Snow Ordinance FAQs

Arlington County’s snow removal ordinance requires all Arlington property owners, occupants, or persons in charge to clear public sidewalks adjacent to their property of snow and ice within a designated time period. Read more information on the ordinance.

Minimum level of snowfall

Q. At what level of snowfall does the ordinance kick in? In other words, does the ordinance take effect when a certain number of inches (of snow) falls?

A. The ordinance goes into effect whenever snow falls in Arlington; there is no minimum amount of snowfall.

Physically unable to comply

Q. What if I’m physically unable to comply with the Ordinance?

A.  All property owners should make every effort to maintain clear sidewalks adjacent to their property. The ordinance contains exemptions for individuals who are physically incapable of complying with the requirements (including those with disabilities and over the age of 65).

The County will not be pre-qualifying people or keeping a list of people who are unable to comply. Prior to issuing citations, County staff will make every effort to contact owners to determine if they are exempt. If the unlikely event that you are exempt (and staff fails to reach you), and you do receive a citation, merely provide information about your exemption.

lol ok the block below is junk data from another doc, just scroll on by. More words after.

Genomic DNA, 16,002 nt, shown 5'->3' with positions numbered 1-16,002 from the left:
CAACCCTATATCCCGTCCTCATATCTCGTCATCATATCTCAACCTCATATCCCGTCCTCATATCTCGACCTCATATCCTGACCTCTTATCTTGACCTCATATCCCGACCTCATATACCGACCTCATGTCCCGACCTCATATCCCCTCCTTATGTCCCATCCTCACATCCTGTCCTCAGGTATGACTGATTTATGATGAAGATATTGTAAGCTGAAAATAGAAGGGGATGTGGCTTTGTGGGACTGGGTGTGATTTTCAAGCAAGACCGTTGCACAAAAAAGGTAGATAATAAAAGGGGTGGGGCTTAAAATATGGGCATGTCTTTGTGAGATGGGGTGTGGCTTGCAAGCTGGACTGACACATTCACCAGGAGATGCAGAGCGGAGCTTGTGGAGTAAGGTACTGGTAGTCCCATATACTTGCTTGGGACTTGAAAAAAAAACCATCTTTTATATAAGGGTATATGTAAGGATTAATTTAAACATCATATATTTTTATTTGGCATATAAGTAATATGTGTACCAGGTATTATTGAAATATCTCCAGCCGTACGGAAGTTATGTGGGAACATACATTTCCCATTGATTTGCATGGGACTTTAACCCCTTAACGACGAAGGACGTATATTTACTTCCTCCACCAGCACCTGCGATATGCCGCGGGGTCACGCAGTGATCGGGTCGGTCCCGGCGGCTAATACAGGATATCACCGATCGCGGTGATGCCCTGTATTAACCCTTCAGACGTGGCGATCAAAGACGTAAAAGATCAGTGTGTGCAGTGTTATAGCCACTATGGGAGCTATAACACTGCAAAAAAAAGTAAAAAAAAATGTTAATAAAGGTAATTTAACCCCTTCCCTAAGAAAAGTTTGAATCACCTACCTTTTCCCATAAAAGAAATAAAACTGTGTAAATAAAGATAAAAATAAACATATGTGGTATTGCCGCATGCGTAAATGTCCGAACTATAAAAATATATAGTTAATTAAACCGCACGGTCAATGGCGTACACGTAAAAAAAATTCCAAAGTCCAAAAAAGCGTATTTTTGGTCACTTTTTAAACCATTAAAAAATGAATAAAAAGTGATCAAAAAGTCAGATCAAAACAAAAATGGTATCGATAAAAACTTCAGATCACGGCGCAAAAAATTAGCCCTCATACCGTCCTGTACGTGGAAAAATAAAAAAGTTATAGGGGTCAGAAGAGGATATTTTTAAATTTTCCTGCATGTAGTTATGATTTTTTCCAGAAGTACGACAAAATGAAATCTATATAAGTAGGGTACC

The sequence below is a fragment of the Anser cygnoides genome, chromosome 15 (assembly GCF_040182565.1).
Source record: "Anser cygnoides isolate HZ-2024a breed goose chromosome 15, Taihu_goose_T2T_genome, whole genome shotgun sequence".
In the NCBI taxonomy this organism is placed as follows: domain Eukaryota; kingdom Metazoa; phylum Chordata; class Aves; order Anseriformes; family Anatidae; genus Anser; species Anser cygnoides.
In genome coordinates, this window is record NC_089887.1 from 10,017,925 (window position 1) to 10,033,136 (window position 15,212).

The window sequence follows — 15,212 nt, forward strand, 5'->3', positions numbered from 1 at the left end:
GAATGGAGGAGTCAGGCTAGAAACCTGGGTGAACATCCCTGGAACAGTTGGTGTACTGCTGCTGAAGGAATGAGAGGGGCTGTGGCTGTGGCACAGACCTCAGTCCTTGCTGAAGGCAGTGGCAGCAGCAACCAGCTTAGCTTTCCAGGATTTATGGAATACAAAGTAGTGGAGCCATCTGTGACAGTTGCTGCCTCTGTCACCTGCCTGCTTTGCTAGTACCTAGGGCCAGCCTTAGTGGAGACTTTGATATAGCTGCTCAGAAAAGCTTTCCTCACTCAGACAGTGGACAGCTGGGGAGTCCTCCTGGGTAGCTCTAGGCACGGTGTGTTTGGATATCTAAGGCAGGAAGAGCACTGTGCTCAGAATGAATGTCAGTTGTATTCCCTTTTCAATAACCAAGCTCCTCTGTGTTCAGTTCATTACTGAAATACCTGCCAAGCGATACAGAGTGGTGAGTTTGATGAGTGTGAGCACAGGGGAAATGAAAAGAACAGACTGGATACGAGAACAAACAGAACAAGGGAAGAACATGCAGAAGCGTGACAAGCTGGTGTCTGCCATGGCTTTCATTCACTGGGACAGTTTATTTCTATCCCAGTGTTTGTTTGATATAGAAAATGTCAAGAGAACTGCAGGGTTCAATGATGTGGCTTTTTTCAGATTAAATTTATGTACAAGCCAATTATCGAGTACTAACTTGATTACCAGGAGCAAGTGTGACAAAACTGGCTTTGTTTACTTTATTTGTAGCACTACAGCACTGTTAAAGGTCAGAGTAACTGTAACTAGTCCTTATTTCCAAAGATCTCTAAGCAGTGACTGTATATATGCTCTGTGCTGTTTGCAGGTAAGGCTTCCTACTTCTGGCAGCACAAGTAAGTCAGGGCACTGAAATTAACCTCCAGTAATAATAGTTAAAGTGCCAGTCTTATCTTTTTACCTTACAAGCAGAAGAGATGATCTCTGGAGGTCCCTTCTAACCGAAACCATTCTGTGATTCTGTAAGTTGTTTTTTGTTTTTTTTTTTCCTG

To assist homeowners who may need extra help, the County is working with civic associations to harness volunteer efforts.

Away during a snow storm

Q. Would the County fine someone who was away during a snow storm?

A.  Yes. During the winter season – and particularly if severe weather is forecast – you’ll want to make arrangements for someone to clear your sidewalks in your absence… much as you would arrange to have your grass mowed or your mail picked up.

Report a sidewalk

Q. How do I report a sidewalk that hasn’t been cleared?

A. If the sidewalk is still not clear after 24 hours (or 36 hours, depending on depth), please alert the property owner, as appropriate. Not everyone may realize that we have this Snow Removal Ordinance.